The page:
ES -- DX/CL -- isee -- cboe put/call -- specialist/public short ratio -- trinq -- trin -- aaii bull ratio -- abx -- cmbx -- cdx -- vxo p&f -- SPX volatility curve -- VIX:VXO skew -- commodity screen -- cot -- conference board

Friday, December 21, 2007

 

ubs facing shareholder revolt


via the financial times, it looks like the sovereign wealth put is going to be more complicated than some imagined, even as morgan joined the party and merrill apparently will, being invited by the government of singapore.

The FT has learned that the mystery Middle Eastern investor ploughing SFr2bn ($1.73bn) into UBS’s recapitalisation is from Saudi Arabia. Details of the Saudi royal family’s involvement were unclear but one banker said Prince Sultan, the crown prince and defence minister, was instrumental in the deal. The investment is understood to be the result of a long relationship between the private banking arm of UBS for the Middle East, headed by Michel Adjadj, and the Saudi royal family. The investor’s insistence on anonymity was among concerns raised by UBS shareholders on Thursday. One influential Swiss institutional investor urged shareholders to reject the proposal to raise SFr13bn from sovereign wealth funds. A second demanded a special audit of the bank’s losses. The danger of a revolt at the UBS special shareholders’ meeting in February to approve the measures prompted the Swiss National Bank to take the unusual step of recommending the recapitalisation.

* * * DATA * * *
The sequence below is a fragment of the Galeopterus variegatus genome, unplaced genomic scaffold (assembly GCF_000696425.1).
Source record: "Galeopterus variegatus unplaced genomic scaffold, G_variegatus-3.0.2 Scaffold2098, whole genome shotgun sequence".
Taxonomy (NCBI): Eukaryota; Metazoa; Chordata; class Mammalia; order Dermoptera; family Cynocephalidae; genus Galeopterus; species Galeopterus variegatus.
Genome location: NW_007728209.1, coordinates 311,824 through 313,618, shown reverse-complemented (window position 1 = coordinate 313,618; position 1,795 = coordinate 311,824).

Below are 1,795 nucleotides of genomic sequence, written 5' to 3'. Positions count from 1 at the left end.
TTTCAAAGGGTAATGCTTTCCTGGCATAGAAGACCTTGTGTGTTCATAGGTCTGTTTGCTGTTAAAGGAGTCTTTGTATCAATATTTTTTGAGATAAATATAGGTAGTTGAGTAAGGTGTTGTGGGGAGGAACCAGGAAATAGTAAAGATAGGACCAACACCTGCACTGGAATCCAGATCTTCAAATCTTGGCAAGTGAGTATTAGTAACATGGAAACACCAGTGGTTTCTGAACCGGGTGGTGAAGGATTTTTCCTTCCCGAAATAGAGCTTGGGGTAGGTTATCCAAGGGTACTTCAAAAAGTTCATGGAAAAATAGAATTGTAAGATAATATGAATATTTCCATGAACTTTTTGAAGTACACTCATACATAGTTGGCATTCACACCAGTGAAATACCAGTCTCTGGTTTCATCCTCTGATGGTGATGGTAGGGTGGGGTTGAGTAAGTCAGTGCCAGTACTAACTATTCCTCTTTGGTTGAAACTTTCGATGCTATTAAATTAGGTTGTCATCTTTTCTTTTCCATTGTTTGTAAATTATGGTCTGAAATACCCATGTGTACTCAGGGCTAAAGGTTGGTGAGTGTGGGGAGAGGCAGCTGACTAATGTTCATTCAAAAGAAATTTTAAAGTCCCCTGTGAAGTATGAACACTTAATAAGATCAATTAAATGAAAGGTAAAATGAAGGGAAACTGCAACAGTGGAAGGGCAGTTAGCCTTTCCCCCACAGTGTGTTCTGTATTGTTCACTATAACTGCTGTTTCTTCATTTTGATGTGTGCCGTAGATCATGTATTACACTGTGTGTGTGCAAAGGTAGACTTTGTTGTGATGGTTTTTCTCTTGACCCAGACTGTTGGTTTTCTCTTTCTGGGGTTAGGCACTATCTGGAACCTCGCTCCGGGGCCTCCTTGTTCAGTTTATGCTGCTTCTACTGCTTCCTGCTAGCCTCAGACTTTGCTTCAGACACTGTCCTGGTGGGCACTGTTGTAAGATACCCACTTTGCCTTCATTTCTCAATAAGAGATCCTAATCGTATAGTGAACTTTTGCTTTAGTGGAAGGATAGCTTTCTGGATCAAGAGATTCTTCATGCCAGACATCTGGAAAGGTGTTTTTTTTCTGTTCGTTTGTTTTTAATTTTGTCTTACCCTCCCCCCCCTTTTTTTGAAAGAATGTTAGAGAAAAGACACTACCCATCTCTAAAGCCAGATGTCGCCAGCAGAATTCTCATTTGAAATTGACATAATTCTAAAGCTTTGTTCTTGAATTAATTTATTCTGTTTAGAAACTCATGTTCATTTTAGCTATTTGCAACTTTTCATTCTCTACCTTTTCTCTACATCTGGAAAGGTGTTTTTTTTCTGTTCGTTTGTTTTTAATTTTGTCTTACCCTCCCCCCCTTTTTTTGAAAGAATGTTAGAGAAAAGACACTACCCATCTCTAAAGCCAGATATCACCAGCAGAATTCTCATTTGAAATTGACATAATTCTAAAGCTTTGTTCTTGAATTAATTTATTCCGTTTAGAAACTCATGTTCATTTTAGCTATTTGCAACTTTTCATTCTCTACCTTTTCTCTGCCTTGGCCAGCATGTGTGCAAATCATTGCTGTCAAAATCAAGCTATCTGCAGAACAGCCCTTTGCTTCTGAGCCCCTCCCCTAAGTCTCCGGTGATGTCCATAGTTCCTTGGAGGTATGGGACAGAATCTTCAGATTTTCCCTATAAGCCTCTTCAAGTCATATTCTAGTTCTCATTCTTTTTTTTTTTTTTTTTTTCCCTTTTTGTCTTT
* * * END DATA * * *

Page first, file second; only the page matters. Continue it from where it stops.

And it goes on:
there's something distinctly strange about seeing foreign governments repeatedly step where private investors fear to tread. are the governments taking good investment opportunities at depressed prices? or are they making questionable decisions that are illustrations of the agency problem of government? perhaps they feel that they have to take opportunities to purchase american hard assets where they can, having seen china in 2005 denied the right to purchase unocal with a helping hand of the xenophobic wing of the american media, thereby demonstrating that the ultimate return on investment for vendor financing may be even worse than expected.

Labels: , ,



This page is powered by Blogger. Isn't yours?